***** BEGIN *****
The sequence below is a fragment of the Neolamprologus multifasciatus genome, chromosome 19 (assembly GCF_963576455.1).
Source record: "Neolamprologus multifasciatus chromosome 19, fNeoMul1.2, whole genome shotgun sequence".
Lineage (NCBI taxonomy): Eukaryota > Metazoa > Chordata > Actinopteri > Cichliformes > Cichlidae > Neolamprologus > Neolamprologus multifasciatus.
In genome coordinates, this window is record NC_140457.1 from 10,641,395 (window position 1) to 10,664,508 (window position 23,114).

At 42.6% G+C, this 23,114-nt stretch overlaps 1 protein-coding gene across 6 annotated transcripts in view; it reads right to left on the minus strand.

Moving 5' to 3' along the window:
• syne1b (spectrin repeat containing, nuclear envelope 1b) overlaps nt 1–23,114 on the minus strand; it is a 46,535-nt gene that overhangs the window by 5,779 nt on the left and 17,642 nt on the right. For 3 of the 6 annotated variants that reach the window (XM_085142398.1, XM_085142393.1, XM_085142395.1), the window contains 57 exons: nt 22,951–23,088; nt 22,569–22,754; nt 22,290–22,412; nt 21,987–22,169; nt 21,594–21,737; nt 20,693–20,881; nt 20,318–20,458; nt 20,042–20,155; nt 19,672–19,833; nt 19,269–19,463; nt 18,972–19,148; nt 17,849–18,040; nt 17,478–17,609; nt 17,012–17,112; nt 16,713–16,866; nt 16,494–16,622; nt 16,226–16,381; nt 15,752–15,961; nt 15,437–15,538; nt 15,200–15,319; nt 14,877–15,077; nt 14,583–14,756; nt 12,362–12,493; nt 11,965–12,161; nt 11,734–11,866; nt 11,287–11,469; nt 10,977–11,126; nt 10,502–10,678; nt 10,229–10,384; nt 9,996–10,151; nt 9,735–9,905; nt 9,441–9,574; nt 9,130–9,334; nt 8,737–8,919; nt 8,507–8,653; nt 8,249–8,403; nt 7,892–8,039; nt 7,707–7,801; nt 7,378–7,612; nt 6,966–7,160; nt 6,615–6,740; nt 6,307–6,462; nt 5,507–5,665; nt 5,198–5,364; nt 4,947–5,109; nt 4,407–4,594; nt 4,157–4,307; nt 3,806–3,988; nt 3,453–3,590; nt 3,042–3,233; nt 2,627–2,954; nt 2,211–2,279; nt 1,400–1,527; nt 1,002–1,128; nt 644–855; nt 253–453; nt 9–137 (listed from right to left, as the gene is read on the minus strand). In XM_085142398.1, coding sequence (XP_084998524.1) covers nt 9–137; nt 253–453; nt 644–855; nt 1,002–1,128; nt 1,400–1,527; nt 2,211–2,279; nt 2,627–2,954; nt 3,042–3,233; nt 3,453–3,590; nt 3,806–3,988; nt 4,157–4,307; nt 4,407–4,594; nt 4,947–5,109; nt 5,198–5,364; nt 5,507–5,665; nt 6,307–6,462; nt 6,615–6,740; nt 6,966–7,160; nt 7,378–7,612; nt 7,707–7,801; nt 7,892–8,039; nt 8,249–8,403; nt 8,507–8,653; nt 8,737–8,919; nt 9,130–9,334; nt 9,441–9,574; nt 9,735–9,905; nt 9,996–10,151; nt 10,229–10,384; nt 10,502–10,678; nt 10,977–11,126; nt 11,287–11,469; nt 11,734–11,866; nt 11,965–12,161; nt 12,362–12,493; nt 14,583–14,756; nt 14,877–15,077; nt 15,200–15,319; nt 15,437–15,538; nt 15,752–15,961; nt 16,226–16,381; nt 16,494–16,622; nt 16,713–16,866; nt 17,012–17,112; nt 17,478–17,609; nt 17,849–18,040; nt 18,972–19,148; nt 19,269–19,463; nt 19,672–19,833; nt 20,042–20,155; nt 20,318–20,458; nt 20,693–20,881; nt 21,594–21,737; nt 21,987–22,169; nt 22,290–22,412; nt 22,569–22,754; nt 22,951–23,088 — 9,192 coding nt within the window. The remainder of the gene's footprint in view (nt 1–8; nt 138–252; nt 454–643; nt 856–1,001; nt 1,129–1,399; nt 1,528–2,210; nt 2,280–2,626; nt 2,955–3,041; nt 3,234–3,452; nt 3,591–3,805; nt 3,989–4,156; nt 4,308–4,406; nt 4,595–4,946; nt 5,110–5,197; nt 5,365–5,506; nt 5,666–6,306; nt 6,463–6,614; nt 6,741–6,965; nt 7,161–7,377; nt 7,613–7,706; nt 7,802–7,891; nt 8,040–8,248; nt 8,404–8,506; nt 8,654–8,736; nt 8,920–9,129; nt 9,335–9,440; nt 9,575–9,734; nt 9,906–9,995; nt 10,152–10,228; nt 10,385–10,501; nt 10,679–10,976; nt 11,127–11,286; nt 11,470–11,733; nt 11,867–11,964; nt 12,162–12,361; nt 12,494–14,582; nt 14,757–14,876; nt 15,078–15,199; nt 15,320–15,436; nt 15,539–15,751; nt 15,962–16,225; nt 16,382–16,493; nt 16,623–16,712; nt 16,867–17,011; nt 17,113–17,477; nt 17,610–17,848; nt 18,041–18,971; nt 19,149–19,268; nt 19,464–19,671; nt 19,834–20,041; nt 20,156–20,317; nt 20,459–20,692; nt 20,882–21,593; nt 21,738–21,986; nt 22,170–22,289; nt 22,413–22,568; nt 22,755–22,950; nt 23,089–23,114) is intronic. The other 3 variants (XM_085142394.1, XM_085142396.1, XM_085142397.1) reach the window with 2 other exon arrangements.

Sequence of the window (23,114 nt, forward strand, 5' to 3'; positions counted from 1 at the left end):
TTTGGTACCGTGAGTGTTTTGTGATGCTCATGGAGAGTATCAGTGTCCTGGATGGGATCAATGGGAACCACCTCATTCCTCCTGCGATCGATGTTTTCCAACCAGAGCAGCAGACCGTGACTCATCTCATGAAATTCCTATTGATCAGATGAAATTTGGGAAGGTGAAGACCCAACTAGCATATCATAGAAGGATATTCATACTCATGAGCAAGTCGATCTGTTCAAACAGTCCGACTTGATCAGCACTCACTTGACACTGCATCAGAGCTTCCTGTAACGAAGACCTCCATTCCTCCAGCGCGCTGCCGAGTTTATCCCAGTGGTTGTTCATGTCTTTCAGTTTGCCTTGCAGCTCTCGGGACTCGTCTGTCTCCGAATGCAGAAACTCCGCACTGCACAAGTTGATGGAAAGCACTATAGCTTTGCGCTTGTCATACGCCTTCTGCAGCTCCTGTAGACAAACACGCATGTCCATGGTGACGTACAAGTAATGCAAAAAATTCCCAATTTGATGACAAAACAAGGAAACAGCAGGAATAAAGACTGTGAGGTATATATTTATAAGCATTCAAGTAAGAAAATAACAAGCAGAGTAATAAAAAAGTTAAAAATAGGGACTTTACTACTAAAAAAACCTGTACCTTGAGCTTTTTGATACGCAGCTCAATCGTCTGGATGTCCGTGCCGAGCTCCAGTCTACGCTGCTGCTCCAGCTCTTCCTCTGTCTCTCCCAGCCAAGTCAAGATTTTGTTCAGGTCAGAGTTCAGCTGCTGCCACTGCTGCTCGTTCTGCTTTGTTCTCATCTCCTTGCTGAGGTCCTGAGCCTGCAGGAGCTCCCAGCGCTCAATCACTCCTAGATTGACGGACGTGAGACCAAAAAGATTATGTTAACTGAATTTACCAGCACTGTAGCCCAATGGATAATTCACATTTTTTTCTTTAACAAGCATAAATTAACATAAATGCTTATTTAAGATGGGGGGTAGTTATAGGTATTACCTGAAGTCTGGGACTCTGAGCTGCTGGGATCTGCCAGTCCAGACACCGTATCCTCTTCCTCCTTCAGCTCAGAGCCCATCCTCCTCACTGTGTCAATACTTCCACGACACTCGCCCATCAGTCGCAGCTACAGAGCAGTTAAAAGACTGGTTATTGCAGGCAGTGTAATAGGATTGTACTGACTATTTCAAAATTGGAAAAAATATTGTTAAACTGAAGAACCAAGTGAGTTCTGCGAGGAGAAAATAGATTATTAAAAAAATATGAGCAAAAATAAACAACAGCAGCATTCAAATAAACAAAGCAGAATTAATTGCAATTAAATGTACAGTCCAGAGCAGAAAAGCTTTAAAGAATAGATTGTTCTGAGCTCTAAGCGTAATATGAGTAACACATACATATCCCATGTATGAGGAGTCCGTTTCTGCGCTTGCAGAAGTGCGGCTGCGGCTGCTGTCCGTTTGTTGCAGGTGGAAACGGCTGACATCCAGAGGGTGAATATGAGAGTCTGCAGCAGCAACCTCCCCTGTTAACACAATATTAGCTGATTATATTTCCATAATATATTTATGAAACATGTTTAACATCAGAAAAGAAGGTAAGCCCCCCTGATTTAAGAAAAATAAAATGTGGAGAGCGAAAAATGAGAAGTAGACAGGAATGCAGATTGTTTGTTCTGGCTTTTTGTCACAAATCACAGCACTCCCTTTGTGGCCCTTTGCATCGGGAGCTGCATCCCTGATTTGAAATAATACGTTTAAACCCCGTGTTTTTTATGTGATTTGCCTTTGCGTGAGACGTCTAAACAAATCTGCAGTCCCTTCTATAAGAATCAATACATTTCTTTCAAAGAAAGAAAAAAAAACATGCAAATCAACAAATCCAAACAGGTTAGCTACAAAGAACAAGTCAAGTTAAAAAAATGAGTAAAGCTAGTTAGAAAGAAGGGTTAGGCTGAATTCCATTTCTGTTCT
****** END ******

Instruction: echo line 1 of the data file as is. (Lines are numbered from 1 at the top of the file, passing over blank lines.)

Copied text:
The sequence below is a fragment of the Neolamprologus multifasciatus genome, chromosome 19 (assembly GCF_963576455.1).